Ibritumomab tiuxetan Zevalin 2002 murine CD20 non-Hodgkin lymphoma (with yttrium-90 or indium-111)
Panitumumab Vectibix 2006 humanized epidermal growth factor receptor colorectal cancer
Rituximab Rituxan, Mabthera 1997 chimeric CD20 non-Hodgkin lymphoma
Trastuzumab Herceptin 1998 humanized ErbB2 breast cancer


Alemtuzumab is an anti-CD52 humanized IgG1 monoclonal antibody indicated for the treatment of Chronic lymphocytic leukemia(CLL), the most frequent form of leukaemia in Western countries.[2] The function of CD52 is unknown, but it is found on >95% of peripheral blood lymphocytes and monocytes. Upon binding to CD52, alemtuzumab initiates its cytotoxic effect by complement fixation and antibody-dependent cell-mediated cytotoxicity mechanisms. Alemtuzumab therapy is also indicated for T-prolymphocytic leukaemia (TPPL), for which no standard treatment exists. This is a highly aggressive tumour, with a median survival of 7.5 months.[3]


Bevacizumab is a humanized IgG1 monoclonal antibody which binds to and sterically interferes with the vascular endothelial growth factor-A (VEGF-A), preventing receptor activation. A marked increase in VEGF expression is thought to play a role in tumor angiogenesis. Bevacizumab is indicated for colon cancer; but has been applied to numerous other cancers in small scale studies, especially renal cell carcinoma. Results obtained showed that bevacizumab increased the duration of survival, progression-free survival, the rate of response and the duration of response in a statistically relevant manner.[4]


Cetuximab is a chimeric IgG1 monoclonal antibody which targets the extracellular domain of the epidermal growth factor receptor (EGFR). It functions by competitively inhibiting ligand binding, thereby preventing EGFR activation, and is indicated for the treatment of colorectal cancer. Studies have also been carried out on numerous other malignancies, especially non-small cell lung cancer and head and neck cancer. As a single agent, cetuximab showed a response rate of 10.8% in patients with EGFR overexpressed metastatic colon cancer.[1] Other anti-EGFR monoclonal antibodies in development include: ABX-EGF, hR3, and EMD 72000. Although they hold significant promise for the future, as of yet none of the agents are currently beyond phase I clinical trials.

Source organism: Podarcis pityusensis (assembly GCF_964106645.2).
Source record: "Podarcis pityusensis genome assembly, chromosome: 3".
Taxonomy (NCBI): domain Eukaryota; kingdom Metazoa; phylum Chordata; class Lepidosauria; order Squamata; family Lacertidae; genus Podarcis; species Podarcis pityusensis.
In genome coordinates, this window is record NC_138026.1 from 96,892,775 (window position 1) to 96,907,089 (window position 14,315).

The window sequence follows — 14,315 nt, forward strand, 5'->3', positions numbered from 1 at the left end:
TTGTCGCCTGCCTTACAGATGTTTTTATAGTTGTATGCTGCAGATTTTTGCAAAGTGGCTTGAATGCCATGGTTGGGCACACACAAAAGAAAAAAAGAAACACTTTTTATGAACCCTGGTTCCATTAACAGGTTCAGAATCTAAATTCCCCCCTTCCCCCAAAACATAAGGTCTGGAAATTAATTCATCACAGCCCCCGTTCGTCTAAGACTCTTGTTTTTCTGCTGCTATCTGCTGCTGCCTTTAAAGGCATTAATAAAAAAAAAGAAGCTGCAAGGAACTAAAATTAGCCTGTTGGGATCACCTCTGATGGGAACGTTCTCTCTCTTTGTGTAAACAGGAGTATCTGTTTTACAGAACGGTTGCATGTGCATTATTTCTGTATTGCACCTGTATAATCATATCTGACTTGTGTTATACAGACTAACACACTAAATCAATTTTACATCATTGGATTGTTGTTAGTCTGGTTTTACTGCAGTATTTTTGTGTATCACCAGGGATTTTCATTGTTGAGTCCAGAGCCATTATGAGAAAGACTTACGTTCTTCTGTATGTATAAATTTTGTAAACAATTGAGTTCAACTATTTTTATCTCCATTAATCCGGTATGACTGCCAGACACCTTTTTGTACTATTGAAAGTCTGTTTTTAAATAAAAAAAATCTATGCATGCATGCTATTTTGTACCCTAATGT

Gemtuzumab ozogamicin

Gemtuzumab ozogamicin is an “immuno-conjugate” of an anti-CD33 antibody chemically linked to calicheamicin, a cytotoxic agent. It is indicated for the treatment of acute myeloid leukaemia (AML). The patient group most likely to benefit from gemtuzumab is young adults, and trials have reported high complete responses (85%), when combined with intensive chemotherapy. There are minimal side-effects associated with Gemtuzumab therapy.[5]


Rituximab is a chimeric monoclonal antibody specific for CD20. CD20 is widely expressed on B-cells. Although the function of CD20 is relatively unknown it has been suggested that CD20 could play a role in calcium influx across plasma membrane, maintaining intracellular calcium concentration and allowing for the activation of B cells.[6] The exact mode of action of rituximab is also unclear, but it has been found to have a general regulatory effect on the cell cycle and on immune-receptor expression.[1] Experiments involving primates showed that treatment with anti-CD20 reduced peripheral B-cells by 98%, and peripheral lymph node and bone marrow B-cells by up to 95%.[7]


Trastuzumab is a monoclonal IgG1 humanized antibody specific for the epidermal growth factor receptor 2 protein (HER2). It received FDA-approval in 1998, and is clinically used for the treatment of breast cancer. The use of Trastuzumab is restricted to patients whose tumours over-express HER-2, as assessed by immunohistochemistry (IHC) and either chromogenic or Fluorescent in situ hybridisation (FISH), as well as numerous PCR-based methodologies.

HER-2 is a member of the epidermal growth factor receptor (EGFR) family of transmembrane tyrosine kinases, and is normally involved in regulation of cell proliferation and differentiation.[8] Amplification or overexpression of HER-2 is present in 25-30% of breast carcinomas and has been associated with aggressive tumour phenotype, poor prognosis, non-responsiveness to hormonal therapy and reduced sensitivity to conventional chemotherapeutic agents.[9]

Adoptive immunotherapy (CAR T-Cell therapy)